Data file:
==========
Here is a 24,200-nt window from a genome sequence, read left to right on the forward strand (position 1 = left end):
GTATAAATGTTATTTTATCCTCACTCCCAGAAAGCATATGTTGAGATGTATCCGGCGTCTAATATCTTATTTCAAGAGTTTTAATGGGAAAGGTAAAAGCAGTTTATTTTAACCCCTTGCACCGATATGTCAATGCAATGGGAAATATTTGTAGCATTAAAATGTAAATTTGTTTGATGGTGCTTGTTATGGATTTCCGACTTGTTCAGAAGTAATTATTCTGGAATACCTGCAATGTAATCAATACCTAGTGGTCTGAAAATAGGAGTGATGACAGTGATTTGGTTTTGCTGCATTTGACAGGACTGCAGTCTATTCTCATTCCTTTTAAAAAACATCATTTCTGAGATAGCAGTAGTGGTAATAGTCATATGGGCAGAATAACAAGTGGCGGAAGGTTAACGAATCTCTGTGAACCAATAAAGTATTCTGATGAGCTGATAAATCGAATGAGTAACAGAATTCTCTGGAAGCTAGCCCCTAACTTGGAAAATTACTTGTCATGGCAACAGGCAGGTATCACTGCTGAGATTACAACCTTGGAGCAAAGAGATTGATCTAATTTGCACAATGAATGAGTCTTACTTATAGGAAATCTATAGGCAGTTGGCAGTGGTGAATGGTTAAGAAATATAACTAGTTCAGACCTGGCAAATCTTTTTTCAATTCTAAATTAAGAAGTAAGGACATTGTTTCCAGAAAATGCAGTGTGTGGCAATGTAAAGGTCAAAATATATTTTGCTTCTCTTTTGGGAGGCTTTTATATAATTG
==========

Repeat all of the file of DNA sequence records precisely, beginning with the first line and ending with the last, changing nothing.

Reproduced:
Here is a 24,200-nt window from a genome sequence, read left to right on the forward strand (position 1 = left end):
GTATAAATGTTATTTTATCCTCACTCCCAGAAAGCATATGTTGAGATGTATCCGGCGTCTAATATCTTATTTCAAGAGTTTTAATGGGAAAGGTAAAAGCAGTTTATTTTAACCCCTTGCACCGATATGTCAATGCAATGGGAAATATTTGTAGCATTAAAATGTAAATTTGTTTGATGGTGCTTGTTATGGATTTCCGACTTGTTCAGAAGTAATTATTCTGGAATACCTGCAATGTAATCAATACCTAGTGGTCTGAAAATAGGAGTGATGACAGTGATTTGGTTTTGCTGCATTTGACAGGACTGCAGTCTATTCTCATTCCTTTTAAAAAACATCATTTCTGAGATAGCAGTAGTGGTAATAGTCATATGGGCAGAATAACAAGTGGCGGAAGGTTAACGAATCTCTGTGAACCAATAAAGTATTCTGATGAGCTGATAAATCGAATGAGTAACAGAATTCTCTGGAAGCTAGCCCCTAACTTGGAAAATTACTTGTCATGGCAACAGGCAGGTATCACTGCTGAGATTACAACCTTGGAGCAAAGAGATTGATCTAATTTGCACAATGAATGAGTCTTACTTATAGGAAATCTATAGGCAGTTGGCAGTGGTGAATGGTTAAGAAATATAACTAGTTCAGACCTGGCAAATCTTTTTTCAATTCTAAATTAAGAAGTAAGGACATTGTTTCCAGAAAATGCAGTGTGTGGCAATGTAAAGGTCAAAATATATTTTGCTTCTCTTTTGGGAGGCTTTTATATAATTG